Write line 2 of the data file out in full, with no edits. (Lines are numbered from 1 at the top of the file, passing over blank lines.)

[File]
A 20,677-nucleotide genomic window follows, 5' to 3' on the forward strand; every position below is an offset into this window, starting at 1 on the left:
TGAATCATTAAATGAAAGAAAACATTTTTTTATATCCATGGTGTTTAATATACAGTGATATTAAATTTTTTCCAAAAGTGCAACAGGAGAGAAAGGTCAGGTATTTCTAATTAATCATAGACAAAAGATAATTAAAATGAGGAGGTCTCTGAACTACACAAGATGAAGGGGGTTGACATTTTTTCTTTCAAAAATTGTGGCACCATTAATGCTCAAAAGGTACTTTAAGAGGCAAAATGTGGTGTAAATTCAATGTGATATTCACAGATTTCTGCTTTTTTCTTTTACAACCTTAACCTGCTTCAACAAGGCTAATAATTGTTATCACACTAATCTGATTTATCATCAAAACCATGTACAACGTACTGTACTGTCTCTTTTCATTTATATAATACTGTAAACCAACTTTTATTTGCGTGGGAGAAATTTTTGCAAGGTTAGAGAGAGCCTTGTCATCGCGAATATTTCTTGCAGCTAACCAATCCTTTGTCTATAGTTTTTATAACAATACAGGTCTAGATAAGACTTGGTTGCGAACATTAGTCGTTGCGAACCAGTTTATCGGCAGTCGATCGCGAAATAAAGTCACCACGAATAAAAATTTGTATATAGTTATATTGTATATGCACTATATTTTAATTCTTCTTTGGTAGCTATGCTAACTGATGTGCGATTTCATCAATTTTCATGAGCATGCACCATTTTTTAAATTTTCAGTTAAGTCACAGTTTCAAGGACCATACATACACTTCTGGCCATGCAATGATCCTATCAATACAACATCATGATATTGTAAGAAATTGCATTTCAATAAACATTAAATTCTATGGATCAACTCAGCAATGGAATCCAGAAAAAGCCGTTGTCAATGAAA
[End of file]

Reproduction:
TGAATCATTAAATGAAAGAAAACATTTTTTTATATCCATGGTGTTTAATATACAGTGATATTAAATTTTTTCCAAAAGTGCAACAGGAGAGAAAGGTCAGGTATTTCTAATTAATCATAGACAAAAGATAATTAAAATGAGGAGGTCTCTGAACTACACAAGATGAAGGGGGTTGACATTTTTTCTTTCAAAAATTGTGGCACCATTAATGCTCAAAAGGTACTTTAAGAGGCAAAATGTGGTGTAAATTCAATGTGATATTCACAGATTTCTGCTTTTTTCTTTTACAACCTTAACCTGCTTCAACAAGGCTAATAATTGTTATCACACTAATCTGATTTATCATCAAAACCATGTACAACGTACTGTACTGTCTCTTTTCATTTATATAATACTGTAAACCAACTTTTATTTGCGTGGGAGAAATTTTTGCAAGGTTAGAGAGAGCCTTGTCATCGCGAATATTTCTTGCAGCTAACCAATCCTTTGTCTATAGTTTTTATAACAATACAGGTCTAGATAAGACTTGGTTGCGAACATTAGTCGTTGCGAACCAGTTTATCGGCAGTCGATCGCGAAATAAAGTCACCACGAATAAAAATTTGTATATAGTTATATTGTATATGCACTATATTTTAATTCTTCTTTGGTAGCTATGCTAACTGATGTGCGATTTCATCAATTTTCATGAGCATGCACCATTTTTTAAATTTTCAGTTAAGTCACAGTTTCAAGGACCATACATACACTTCTGGCCATGCAATGATCCTATCAATACAACATCATGATATTGTAAGAAATTGCATTTCAATAAACATTAAATTCTATGGATCAACTCAGCAATGGAATCCAGAAAAAGCCGTTGTCAATGAAA